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In some legal documents, sentences can be the lengths of paragraphs due to semicolons. What are the grammatical rules for the use, or maximum number, of semicolons for non-legal writing?

Here is a specific example I am struggling with: IC; (transitional phrase), IC; IC.

Independent clause = IC.

Does my example use semicolons validly?

closed as primarily opinion-based by FumbleFingers, tchrist, Edwin Ashworth, Drew, anongoodnurse Jan 27 '15 at 5:02

Many good questions generate some degree of opinion based on expert experience, but answers to this question will tend to be almost entirely based on opinions, rather than facts, references, or specific expertise. If this question can be reworded to fit the rules in the help center, please edit the question.

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    Are you seriously asking us whether the exact text IC; (transitional phrase), IC; IC. (with no other context) constitutes enough/too many/too few semicolons? All I can say is the (transitional phrase), bit seems somewhat syntactically divorced from anything I can meaningfully attach it to. – FumbleFingers Jan 26 '15 at 18:25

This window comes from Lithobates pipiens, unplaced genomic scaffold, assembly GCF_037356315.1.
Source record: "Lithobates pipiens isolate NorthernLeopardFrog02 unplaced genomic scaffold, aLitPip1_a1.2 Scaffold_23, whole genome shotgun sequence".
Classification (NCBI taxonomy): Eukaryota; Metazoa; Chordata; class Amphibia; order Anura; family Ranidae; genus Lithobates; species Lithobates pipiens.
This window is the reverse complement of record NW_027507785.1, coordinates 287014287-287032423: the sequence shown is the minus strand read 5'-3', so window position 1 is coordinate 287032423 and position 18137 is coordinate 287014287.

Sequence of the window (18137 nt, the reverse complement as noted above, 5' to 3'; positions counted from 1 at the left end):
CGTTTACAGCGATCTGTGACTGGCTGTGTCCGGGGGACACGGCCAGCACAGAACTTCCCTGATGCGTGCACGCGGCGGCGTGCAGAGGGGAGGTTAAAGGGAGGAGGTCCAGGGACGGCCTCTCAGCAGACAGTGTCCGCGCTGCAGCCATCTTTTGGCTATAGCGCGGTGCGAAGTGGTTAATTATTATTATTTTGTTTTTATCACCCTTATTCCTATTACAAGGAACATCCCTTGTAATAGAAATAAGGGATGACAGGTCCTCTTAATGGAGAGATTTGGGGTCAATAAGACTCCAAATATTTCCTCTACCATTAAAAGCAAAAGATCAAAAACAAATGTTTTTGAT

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    There is no limit to how many semicolons one can use. Punctuation =/= grammar. There is a stylistic guideline, however, which is to use a semicolon when it clarifies meaning and not to use one when it obscures meaning. The same goes for all punctuation. – Anonym Jan 26 '15 at 18:55
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There are no upper limits on how many semicolons you can use; in fact, there aren't set limits on the number of adjectives you can use to describe a noun, or the number of clauses that can be attached to another relative clause, either; grammar doesn't normally prescribe such limits; leave it to the legal profession to stretch the boundaries of sensibility, though; yes, your example is valid, although it might be prudent to see whether it wouldn't read better if one of those semicolons were converted to a full stop.

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There are no grammatical rules that do what you want. Sorry. It may be unwise to use many semicolons because it makes a text less comprehensible, but you can't expect to find a remedy in a grammar.

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